Posted October 16, 2012 by Alex Moss Editor in Films
 
 

Sister


Having siblings can be both the most brilliant and frustrating experience of your life.  Rarely, if ever, do you get one without the other.  Ursula Meier’sSister will make your childhood friendship and squabbles with your siblings look positively mundane by comparison.

Simon (Kacey Mottet Klein) is a young boy living in a run-down apartmentblock in the valley beneath a luxury Alpine ski resort.  With his parents seemingly absent from his life, Simon’s only companion is his sister Louise (Léa Seydoux).  While Louise spends her days partying with questionable boyfriends, Simon is more proactive.  Every morning he travels the ski lifts up the mountains and, while the rich skiers fine dine in the Alpine air, he seeks out the best, most expensive, ski equipment to sell to the highest bidder.  Simon is lonely, isolated and desperate for his sister’s affection.  She in turn is fickle towards their relationship; one minute warm and appreciative of him, the next distant and cutting.

When Simon is caught stealing from a hotel in the mountains by chef Mike (Martin Compston), they strike a friendly business arrangement that allows Simon to continue to pilfer anything he can get his hands on while Mike cherry picks the best equipment.  The arrival of wealthy mother of two Kristin (Gillian Anderson) sparks something in Simon and he tries to strike a bond with her.  With Louise’s moods increasingly dark, the young boy begins to force himself upon anyone who may offer an emotional shoulder to cry on.

Sister, like its setting and Louise’s relationship towards Simon, is often a cold affair.  Meier shoots with a grey, dingy pallet, evoking the miserable existence Simon occupies.  Often depressing, the film manages to avoid any real wrist-slitting moments by focusing on Simon’s positive outlook.  He is a master criminal, able to effortlessly blend into the hustle and bustle of the ski slopes without ever really drawing attention to himself.  But with Louise’s needs increasing, not to mention the cupboards being bare, Simon’s exploits get riskier.

Simon and Louise’s relationship is the centre of the film and, while it is often interesting and moving, especially in the second half, it pales compared to Simon’s other relationships.  With Mike there is a brotherly bond, one minute at each other’s throats the next laughing and joking.  Simon even has a group of loyal fans, the local kids of the area, who he sells his unwanted loot to.  They look up to him, an entrepreneur who isn’t afraid to stick his neck out.  The final act sees Simon recruit a sidekick who he names ‘Blue Gloves’, played with adorable innocence by Calvin Oberson, and the story manages to find some of its lighthearted nature again.  Simon’s ability to naturally bond with others, making friends wherever he goes, is the high point of the film.  But all the time, Simon and Louise’s relationship is becoming increasingly strained; in one heartbreaking scene Simon pays his sister for a hug, emptying his pockets of all he has for a semblance of affection.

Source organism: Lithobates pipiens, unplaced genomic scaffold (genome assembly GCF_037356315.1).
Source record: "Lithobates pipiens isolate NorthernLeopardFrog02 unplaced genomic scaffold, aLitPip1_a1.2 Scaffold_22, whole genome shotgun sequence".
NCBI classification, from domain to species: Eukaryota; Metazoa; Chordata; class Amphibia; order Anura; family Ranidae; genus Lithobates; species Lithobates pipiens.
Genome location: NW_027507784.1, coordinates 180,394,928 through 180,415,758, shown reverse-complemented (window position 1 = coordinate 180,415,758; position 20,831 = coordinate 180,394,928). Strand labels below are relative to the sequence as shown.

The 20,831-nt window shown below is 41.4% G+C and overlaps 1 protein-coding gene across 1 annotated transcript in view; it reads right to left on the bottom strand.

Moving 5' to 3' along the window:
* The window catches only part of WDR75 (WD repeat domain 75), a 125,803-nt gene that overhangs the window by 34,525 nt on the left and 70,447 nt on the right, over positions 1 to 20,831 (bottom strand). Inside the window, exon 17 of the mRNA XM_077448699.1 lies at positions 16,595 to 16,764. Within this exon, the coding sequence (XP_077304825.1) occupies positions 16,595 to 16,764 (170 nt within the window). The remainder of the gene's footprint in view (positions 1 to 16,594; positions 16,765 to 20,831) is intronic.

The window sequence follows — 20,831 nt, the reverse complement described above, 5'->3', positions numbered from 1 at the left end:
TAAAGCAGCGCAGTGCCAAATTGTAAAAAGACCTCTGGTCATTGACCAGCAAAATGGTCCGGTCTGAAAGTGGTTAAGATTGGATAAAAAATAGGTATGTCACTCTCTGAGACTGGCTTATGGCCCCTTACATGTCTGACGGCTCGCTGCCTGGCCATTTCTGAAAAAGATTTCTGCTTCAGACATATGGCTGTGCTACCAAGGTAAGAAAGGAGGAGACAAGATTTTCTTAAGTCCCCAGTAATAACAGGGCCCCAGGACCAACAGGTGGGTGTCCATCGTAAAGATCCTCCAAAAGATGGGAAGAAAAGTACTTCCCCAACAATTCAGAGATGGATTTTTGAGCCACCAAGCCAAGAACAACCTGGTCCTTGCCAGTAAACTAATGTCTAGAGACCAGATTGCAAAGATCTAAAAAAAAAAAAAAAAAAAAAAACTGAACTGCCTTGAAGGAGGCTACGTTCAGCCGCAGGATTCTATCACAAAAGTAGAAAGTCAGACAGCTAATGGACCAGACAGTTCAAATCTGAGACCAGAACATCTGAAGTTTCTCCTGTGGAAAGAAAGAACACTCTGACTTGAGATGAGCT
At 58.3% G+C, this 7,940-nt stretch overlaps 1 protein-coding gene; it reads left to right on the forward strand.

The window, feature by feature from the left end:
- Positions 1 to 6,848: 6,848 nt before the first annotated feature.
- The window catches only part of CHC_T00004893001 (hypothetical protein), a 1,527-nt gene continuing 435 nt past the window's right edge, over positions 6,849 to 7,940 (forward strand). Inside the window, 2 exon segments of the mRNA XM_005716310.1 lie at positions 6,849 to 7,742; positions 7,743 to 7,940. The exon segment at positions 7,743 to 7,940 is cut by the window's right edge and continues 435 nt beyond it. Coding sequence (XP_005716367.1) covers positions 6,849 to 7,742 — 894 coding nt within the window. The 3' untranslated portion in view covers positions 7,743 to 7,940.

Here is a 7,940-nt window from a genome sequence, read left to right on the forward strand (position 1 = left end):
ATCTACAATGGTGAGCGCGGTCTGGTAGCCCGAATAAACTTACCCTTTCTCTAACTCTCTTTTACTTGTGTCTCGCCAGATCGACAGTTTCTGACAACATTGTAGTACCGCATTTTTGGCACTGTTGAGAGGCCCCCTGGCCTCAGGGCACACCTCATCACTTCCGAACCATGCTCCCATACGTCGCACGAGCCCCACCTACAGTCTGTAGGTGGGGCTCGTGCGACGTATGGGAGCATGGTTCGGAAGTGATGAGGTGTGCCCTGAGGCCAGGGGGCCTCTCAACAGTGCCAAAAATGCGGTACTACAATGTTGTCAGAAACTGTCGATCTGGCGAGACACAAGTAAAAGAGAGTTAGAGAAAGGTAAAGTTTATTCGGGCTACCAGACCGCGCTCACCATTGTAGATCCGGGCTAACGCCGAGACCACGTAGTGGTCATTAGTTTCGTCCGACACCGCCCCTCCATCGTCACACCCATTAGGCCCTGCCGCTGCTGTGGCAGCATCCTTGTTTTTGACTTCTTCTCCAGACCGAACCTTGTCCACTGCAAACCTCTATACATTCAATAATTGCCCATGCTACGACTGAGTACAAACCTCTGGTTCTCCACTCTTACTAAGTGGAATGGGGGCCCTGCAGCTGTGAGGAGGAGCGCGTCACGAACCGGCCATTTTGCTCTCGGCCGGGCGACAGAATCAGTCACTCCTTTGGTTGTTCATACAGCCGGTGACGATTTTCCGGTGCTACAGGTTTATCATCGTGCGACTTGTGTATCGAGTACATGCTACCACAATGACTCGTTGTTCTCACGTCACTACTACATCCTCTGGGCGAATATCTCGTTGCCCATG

Léa Seydoux, familiar to Ethan Hunt fans as Mission Impossible: Ghost Protocol’s femme fatale, gives an appropriately chilly performance.  Louise’s lifestyle and outlook etched in Seydoux’s deep-set eyes and glazed glances.  Gillian Anderson and Martin Compston are rarely anything more than glorified cameos, only ever hinting at the other, more interesting directions the film could have gone in.  Kacey Mottet Klein more than carries the film on his young shoulders however.  His Artful Dodger-like abilities on the mountain often exposed as nothing more than a role he is occupying at the bottom of the valley.  One minute the baby-faced criminal, the next a playful child jumping in the snow and feeding off any human contact he can get.

Too cold in places but with moments of emotional warmth Sister is as fun and tricky as any real sibling relationship.


Alex Moss Editor

 
Alex Moss’ obsession with film began the moment he witnessed the Alien burst forth from John Hurt’s stomach. It was perhaps ill-advised to witness this aged 6 but much like the beast within Hurt, he became infected by a parasite called ‘Movies’. Rarely away from his computer or a big screen, as he muses on Cinematic Deities, Alex is “more machine now than man. His mind is twisted and evil”. Email: alex.moss@filmjuice.com